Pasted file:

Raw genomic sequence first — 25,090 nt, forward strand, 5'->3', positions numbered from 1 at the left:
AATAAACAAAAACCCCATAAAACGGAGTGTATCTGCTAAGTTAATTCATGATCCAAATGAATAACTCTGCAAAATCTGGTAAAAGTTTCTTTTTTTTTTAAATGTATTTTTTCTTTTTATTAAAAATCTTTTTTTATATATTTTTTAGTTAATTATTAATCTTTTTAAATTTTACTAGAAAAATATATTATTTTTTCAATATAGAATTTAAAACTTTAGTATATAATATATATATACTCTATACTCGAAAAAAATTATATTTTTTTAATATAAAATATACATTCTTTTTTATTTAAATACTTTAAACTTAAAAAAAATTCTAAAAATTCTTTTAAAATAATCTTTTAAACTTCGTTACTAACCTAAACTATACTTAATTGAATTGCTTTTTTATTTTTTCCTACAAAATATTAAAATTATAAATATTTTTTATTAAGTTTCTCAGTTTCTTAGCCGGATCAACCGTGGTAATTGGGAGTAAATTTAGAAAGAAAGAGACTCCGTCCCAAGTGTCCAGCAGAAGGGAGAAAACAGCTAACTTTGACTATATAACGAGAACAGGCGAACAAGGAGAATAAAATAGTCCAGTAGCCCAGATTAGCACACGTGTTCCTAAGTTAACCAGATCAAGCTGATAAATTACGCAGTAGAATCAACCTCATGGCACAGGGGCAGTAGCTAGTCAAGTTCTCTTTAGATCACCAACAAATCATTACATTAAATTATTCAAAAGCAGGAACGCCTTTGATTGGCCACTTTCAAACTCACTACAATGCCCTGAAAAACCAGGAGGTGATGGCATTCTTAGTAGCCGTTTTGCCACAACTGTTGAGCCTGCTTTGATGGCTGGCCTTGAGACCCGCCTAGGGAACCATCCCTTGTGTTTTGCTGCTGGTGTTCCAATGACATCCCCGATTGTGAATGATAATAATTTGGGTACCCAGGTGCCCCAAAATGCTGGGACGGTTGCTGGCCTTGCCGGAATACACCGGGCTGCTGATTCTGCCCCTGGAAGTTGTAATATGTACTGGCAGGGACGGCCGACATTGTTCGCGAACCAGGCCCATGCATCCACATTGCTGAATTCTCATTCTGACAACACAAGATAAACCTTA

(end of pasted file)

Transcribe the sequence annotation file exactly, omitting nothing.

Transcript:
Raw genomic sequence first — 25,090 nt, forward strand, 5'->3', positions numbered from 1 at the left:
AATAAACAAAAACCCCATAAAACGGAGTGTATCTGCTAAGTTAATTCATGATCCAAATGAATAACTCTGCAAAATCTGGTAAAAGTTTCTTTTTTTTTTAAATGTATTTTTTCTTTTTATTAAAAATCTTTTTTTATATATTTTTTAGTTAATTATTAATCTTTTTAAATTTTACTAGAAAAATATATTATTTTTTCAATATAGAATTTAAAACTTTAGTATATAATATATATATACTCTATACTCGAAAAAAATTATATTTTTTTAATATAAAATATACATTCTTTTTTATTTAAATACTTTAAACTTAAAAAAAATTCTAAAAATTCTTTTAAAATAATCTTTTAAACTTCGTTACTAACCTAAACTATACTTAATTGAATTGCTTTTTTATTTTTTCCTACAAAATATTAAAATTATAAATATTTTTTATTAAGTTTCTCAGTTTCTTAGCCGGATCAACCGTGGTAATTGGGAGTAAATTTAGAAAGAAAGAGACTCCGTCCCAAGTGTCCAGCAGAAGGGAGAAAACAGCTAACTTTGACTATATAACGAGAACAGGCGAACAAGGAGAATAAAATAGTCCAGTAGCCCAGATTAGCACACGTGTTCCTAAGTTAACCAGATCAAGCTGATAAATTACGCAGTAGAATCAACCTCATGGCACAGGGGCAGTAGCTAGTCAAGTTCTCTTTAGATCACCAACAAATCATTACATTAAATTATTCAAAAGCAGGAACGCCTTTGATTGGCCACTTTCAAACTCACTACAATGCCCTGAAAAACCAGGAGGTGATGGCATTCTTAGTAGCCGTTTTGCCACAACTGTTGAGCCTGCTTTGATGGCTGGCCTTGAGACCCGCCTAGGGAACCATCCCTTGTGTTTTGCTGCTGGTGTTCCAATGACATCCCCGATTGTGAATGATAATAATTTGGGTACCCAGGTGCCCCAAAATGCTGGGACGGTTGCTGGCCTTGCCGGAATACACCGGGCTGCTGATTCTGCCCCTGGAAGTTGTAATATGTACTGGCAGGGACGGCCGACATTGTTCGCGAACCAGGCCCATGCATCCACATTGCTGAATTCTCATTCTGACAACACAAGATAAACCTTA